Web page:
Estonian dependence on Russian gas is in the past, says Elering chief (4)
Estonia's one-way gas dependence on Gazprom and Russia is in the past, which should mean natural gas, as an environmentally friendly fuel, should be used more in the Estonian economy, says Elering CEO Taavi Veskimägi, adding that Elering's priority is the creation of a common gas market in Finland and the Baltics.
For years Estonia's gas dependence on Russia was seen as a security threat, Veskimägi said, adding that this has now changed and Estonia should use more gas.
From January 1, the Estonian gas network will belong to Elering. Elering purchased Gazprom's 37-percent stake in the nation's gas transmission network in the summer, having purchased over 51 percent at the beginning of 2015 from Finnish Forum Heat and Gas OY. Elering paid Gazprom 19.9 million euros and Forum 27.5 million. Previously, Elering had only operated Estonia's power grid.
Energy security expert Andres Mäe said the Balticconnector gas pipeline between Estonia and Finland will raise prices in Estonia. “This will increase the transmission network price for natural gas as someone must pay for the construction of Estonia's side of the pipeline,” he said.
Mäe added that Finland will win the most as it will then have access to Latvia's gas storage facilities. He said that the price hike for Estonian consumers will probably be small as the EU is picking up 75 percent of the bill for the construction.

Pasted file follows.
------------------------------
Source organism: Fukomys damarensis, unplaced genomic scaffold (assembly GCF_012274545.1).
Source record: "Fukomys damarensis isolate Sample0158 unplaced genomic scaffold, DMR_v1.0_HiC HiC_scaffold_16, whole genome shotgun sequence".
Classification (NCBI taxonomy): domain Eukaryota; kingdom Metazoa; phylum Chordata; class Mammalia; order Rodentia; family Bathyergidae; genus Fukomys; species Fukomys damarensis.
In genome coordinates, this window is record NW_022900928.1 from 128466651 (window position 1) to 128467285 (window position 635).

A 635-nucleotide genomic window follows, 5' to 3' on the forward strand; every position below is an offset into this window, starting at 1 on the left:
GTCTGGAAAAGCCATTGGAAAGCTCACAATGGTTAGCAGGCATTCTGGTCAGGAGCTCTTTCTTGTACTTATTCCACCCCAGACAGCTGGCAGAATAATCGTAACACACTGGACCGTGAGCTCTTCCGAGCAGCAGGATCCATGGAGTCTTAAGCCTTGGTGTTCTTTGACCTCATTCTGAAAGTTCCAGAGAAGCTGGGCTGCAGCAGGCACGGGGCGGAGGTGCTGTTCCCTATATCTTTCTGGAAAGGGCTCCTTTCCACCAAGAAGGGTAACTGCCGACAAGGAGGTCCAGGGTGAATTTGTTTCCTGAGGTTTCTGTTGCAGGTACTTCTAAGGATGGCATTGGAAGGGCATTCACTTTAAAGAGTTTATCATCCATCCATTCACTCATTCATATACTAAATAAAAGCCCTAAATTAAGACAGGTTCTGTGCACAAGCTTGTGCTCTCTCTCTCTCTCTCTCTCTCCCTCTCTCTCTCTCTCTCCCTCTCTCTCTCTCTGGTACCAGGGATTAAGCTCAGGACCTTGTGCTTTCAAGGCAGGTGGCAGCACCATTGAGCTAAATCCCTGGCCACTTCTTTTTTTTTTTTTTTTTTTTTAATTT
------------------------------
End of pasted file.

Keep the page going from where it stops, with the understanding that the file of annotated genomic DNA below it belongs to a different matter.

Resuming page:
Veskimägi said the pipeline will only be useful if it creates a common gas market between the four nations, creating a larger market with more companies offering gas. Besides the pipeline between Estonia and Finland, the rest of the Baltic nations must also be connected. He said work is currently being done on cost estimates for Balticconnector and the project is top priority for Elering.
Estonia still purchases the majority of its gas from Russia, although gas imports from Lithuania have jumped to 20-30 percent of the market in less than a year. Gas from Lithuania also originates from Russia, but Estonia now imports much of its gas through Lithuania as Russia sells gas to Lithuania cheaper. The rate for Lithuania is calculated on six-month world oil prices, while for Estonia it is calculated on the 9-month average and since oil prices have dropped quickly, Russian gas is sold cheaper to Lithuania.